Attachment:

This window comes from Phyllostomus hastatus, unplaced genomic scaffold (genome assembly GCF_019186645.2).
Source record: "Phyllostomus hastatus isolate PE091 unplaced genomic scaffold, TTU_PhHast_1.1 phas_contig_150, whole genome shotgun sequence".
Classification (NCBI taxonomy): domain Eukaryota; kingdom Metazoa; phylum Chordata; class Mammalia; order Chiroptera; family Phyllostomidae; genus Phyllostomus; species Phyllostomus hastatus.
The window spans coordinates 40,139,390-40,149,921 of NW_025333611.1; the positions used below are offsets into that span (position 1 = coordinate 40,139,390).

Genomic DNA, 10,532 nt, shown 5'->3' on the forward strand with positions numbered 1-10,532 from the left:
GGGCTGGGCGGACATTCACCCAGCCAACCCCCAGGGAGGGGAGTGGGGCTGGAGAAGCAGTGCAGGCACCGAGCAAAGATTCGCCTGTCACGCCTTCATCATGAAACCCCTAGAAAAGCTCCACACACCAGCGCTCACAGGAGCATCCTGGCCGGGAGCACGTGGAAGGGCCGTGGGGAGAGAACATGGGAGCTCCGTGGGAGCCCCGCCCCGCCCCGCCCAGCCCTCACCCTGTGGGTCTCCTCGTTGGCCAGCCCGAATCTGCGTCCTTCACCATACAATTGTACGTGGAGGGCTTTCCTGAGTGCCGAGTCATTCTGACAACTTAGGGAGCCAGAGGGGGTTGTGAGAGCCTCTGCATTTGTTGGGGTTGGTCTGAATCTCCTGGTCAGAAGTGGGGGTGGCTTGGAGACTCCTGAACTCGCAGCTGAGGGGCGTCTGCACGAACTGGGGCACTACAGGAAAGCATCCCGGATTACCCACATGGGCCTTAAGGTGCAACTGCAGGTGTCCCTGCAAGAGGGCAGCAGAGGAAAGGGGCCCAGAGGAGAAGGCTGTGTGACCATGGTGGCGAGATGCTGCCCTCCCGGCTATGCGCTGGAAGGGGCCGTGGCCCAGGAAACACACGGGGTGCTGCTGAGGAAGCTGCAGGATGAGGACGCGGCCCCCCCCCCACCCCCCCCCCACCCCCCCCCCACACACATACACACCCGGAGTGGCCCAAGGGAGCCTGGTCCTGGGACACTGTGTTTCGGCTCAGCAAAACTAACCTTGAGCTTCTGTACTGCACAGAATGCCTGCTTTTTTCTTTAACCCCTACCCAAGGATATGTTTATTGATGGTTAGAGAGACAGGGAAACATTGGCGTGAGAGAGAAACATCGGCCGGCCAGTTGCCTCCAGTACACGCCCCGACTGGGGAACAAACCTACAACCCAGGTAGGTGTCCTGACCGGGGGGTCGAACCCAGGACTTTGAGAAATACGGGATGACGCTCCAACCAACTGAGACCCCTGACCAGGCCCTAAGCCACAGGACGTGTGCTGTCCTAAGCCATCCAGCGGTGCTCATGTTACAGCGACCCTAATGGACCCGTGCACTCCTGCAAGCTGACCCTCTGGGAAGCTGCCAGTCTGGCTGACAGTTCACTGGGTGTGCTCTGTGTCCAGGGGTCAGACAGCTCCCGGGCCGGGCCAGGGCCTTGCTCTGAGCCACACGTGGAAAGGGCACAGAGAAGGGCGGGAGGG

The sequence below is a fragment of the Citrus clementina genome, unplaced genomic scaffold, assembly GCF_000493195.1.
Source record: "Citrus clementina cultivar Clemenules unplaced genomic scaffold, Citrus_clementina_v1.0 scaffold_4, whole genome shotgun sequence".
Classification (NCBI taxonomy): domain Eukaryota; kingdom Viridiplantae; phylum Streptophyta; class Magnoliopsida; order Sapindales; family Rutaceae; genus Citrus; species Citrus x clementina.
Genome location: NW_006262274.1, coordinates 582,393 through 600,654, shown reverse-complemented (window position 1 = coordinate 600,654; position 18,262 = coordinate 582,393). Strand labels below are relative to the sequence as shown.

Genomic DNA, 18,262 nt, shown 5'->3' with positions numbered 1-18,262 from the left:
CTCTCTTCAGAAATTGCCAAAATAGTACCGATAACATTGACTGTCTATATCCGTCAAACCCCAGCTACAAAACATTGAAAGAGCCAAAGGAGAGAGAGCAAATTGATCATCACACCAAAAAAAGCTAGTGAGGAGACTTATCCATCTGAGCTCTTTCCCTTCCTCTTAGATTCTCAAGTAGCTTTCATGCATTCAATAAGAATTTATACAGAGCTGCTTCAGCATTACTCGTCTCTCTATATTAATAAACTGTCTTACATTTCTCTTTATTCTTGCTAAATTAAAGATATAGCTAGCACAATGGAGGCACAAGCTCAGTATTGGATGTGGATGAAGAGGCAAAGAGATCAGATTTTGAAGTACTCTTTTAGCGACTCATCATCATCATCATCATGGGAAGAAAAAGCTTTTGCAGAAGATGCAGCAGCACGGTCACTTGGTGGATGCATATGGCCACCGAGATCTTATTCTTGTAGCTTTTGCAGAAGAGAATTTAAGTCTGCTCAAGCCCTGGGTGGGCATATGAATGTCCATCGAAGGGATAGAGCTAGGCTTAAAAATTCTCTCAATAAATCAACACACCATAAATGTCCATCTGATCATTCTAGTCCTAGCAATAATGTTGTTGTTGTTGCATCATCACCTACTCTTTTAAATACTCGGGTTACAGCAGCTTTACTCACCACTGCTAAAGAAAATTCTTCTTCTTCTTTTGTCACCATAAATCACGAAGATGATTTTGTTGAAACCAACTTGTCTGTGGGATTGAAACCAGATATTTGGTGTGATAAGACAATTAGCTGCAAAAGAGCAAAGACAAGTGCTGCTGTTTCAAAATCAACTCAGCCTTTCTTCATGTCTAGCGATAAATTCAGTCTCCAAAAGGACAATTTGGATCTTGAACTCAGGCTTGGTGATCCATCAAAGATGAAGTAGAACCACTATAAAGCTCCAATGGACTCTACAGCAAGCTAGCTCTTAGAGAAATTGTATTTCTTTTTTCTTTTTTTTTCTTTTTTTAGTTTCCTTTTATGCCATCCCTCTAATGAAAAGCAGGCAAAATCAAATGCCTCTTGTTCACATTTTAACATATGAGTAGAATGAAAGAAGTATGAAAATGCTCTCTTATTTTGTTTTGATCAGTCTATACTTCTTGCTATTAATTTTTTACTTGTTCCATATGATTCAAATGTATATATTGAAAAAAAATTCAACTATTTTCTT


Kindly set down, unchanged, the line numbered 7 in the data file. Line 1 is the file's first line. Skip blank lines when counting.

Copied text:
The sequence below is a fragment of the Citrus clementina genome, unplaced genomic scaffold, assembly GCF_000493195.1.